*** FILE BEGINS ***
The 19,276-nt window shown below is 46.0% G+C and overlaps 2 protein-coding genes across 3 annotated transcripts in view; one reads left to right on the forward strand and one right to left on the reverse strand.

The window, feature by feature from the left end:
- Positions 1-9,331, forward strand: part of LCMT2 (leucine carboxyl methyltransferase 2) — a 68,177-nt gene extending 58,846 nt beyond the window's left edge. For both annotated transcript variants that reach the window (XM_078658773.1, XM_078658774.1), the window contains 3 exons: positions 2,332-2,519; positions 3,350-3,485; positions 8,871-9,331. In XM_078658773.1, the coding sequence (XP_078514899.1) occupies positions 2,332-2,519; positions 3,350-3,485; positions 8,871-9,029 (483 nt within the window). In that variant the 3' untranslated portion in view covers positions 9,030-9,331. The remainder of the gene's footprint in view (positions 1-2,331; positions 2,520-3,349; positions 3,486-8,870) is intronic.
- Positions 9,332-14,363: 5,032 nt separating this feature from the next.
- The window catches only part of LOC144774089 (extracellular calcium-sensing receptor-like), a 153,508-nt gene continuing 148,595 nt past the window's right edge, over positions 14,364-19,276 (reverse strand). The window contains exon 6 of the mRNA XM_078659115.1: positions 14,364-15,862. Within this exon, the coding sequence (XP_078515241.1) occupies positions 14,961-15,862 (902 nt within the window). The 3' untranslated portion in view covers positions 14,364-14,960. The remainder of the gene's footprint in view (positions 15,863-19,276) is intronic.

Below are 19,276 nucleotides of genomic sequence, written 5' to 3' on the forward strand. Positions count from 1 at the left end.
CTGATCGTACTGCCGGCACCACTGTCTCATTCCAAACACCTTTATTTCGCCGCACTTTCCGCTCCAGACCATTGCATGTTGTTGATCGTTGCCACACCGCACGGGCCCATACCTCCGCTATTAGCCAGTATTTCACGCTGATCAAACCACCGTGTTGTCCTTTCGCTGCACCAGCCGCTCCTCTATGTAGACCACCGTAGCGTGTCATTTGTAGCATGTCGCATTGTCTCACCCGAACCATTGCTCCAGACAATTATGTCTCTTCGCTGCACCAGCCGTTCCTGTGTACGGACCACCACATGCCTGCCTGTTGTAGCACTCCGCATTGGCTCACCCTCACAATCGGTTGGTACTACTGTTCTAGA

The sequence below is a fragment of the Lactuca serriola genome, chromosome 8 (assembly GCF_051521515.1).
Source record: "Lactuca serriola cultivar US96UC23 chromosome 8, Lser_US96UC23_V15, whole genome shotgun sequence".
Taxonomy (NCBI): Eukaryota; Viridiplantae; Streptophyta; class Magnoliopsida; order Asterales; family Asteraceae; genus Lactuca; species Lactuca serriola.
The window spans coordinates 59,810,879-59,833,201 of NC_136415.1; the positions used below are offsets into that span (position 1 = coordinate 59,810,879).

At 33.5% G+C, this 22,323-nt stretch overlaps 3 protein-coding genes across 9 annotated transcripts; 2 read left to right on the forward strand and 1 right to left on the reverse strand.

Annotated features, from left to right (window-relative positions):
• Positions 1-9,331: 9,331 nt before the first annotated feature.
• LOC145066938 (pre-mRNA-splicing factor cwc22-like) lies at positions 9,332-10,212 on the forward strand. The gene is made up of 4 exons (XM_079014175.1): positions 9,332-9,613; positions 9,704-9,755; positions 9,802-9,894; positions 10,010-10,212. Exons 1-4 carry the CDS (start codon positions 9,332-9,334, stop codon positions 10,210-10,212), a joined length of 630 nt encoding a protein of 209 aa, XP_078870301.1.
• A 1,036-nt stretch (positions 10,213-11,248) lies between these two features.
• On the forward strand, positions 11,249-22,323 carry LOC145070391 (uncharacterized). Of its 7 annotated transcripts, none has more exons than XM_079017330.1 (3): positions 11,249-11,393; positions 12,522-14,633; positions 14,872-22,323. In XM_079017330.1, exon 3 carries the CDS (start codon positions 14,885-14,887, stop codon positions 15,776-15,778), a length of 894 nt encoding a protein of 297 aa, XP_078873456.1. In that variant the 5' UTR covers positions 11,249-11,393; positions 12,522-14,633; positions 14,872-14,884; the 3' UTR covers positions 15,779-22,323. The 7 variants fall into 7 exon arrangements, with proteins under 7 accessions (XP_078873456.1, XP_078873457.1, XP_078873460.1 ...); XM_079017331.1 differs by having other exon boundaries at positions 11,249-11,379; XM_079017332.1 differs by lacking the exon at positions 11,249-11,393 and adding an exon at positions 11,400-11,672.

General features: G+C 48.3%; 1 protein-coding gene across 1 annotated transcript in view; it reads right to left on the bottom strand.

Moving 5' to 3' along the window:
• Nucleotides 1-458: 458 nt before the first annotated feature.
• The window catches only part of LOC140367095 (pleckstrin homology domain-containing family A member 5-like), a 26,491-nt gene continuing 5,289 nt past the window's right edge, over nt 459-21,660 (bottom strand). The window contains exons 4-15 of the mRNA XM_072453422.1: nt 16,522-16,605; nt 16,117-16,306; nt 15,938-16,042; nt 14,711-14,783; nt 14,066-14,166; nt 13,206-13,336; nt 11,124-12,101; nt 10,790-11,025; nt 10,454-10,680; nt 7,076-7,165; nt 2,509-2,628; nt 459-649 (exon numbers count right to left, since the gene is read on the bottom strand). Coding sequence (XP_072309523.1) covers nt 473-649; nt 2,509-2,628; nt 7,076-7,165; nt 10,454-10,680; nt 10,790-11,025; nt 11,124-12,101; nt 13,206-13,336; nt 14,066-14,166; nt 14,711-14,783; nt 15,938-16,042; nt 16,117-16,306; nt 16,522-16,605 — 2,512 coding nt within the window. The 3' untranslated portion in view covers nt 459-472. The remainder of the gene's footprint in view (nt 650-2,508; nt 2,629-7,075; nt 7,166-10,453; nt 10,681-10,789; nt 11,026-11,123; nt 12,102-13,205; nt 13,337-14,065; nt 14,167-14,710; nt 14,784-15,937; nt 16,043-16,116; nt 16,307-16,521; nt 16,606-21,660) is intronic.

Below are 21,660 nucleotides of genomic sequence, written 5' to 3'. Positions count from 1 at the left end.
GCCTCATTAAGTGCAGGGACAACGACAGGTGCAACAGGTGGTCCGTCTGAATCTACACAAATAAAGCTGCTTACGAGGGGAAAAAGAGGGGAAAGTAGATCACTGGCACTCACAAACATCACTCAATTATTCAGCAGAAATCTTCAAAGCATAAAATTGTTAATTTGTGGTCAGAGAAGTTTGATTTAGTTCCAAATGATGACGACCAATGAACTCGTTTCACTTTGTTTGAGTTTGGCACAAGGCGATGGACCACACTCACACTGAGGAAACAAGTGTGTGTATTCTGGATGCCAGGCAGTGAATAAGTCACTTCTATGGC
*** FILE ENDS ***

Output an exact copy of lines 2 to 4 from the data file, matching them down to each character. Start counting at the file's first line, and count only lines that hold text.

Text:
The window, feature by feature from the left end:
- Positions 1-9,331, forward strand: part of LCMT2 (leucine carboxyl methyltransferase 2) — a 68,177-nt gene extending 58,846 nt beyond the window's left edge. For both annotated transcript variants that reach the window (XM_078658773.1, XM_078658774.1), the window contains 3 exons: positions 2,332-2,519; positions 3,350-3,485; positions 8,871-9,331. In XM_078658773.1, the coding sequence (XP_078514899.1) occupies positions 2,332-2,519; positions 3,350-3,485; positions 8,871-9,029 (483 nt within the window). In that variant the 3' untranslated portion in view covers positions 9,030-9,331. The remainder of the gene's footprint in view (positions 1-2,331; positions 2,520-3,349; positions 3,486-8,870) is intronic.
- Positions 9,332-14,363: 5,032 nt separating this feature from the next.